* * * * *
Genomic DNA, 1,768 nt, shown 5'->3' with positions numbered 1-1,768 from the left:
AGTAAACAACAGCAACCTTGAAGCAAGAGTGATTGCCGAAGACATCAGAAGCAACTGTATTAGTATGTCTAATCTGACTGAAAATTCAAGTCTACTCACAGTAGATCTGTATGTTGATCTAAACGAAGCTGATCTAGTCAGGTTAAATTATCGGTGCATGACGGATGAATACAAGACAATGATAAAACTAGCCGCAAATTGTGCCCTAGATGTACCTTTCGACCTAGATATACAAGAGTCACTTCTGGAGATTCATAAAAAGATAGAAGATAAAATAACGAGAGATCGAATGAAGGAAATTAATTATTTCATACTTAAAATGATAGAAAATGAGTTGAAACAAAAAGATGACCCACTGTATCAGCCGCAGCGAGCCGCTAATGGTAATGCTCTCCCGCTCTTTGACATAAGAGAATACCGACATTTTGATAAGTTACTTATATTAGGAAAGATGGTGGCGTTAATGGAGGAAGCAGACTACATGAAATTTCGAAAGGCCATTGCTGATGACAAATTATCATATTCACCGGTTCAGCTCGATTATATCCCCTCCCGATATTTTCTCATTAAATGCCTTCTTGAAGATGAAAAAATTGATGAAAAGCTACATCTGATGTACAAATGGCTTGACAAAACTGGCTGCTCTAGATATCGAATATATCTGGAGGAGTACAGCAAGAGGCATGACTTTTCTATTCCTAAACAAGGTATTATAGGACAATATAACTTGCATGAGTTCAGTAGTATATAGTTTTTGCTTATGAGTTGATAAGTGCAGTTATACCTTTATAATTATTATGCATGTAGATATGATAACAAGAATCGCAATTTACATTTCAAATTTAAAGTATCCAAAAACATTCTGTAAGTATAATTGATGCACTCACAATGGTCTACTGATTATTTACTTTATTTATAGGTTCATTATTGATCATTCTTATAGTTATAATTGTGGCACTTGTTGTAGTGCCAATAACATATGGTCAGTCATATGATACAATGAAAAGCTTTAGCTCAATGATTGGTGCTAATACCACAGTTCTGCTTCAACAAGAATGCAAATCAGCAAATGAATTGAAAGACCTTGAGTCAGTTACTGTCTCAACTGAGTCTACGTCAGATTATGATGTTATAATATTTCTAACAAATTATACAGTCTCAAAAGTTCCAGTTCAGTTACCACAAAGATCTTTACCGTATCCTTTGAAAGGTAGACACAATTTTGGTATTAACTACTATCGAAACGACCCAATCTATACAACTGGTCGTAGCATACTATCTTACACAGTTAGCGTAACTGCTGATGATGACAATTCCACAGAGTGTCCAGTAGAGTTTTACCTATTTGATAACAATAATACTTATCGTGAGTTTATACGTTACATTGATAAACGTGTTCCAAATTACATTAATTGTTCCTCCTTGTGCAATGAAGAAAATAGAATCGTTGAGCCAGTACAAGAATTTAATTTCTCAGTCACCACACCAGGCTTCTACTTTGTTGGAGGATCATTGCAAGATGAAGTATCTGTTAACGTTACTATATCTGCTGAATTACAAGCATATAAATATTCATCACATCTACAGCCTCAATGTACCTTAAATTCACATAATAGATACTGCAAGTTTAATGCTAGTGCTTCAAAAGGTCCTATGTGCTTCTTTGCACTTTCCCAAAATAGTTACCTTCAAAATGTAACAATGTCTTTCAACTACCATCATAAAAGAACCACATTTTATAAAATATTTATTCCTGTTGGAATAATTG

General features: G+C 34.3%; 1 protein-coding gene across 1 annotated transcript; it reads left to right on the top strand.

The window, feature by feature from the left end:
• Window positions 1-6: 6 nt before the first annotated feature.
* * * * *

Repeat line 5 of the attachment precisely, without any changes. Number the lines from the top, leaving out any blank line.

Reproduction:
• Window positions 1-6: 6 nt before the first annotated feature.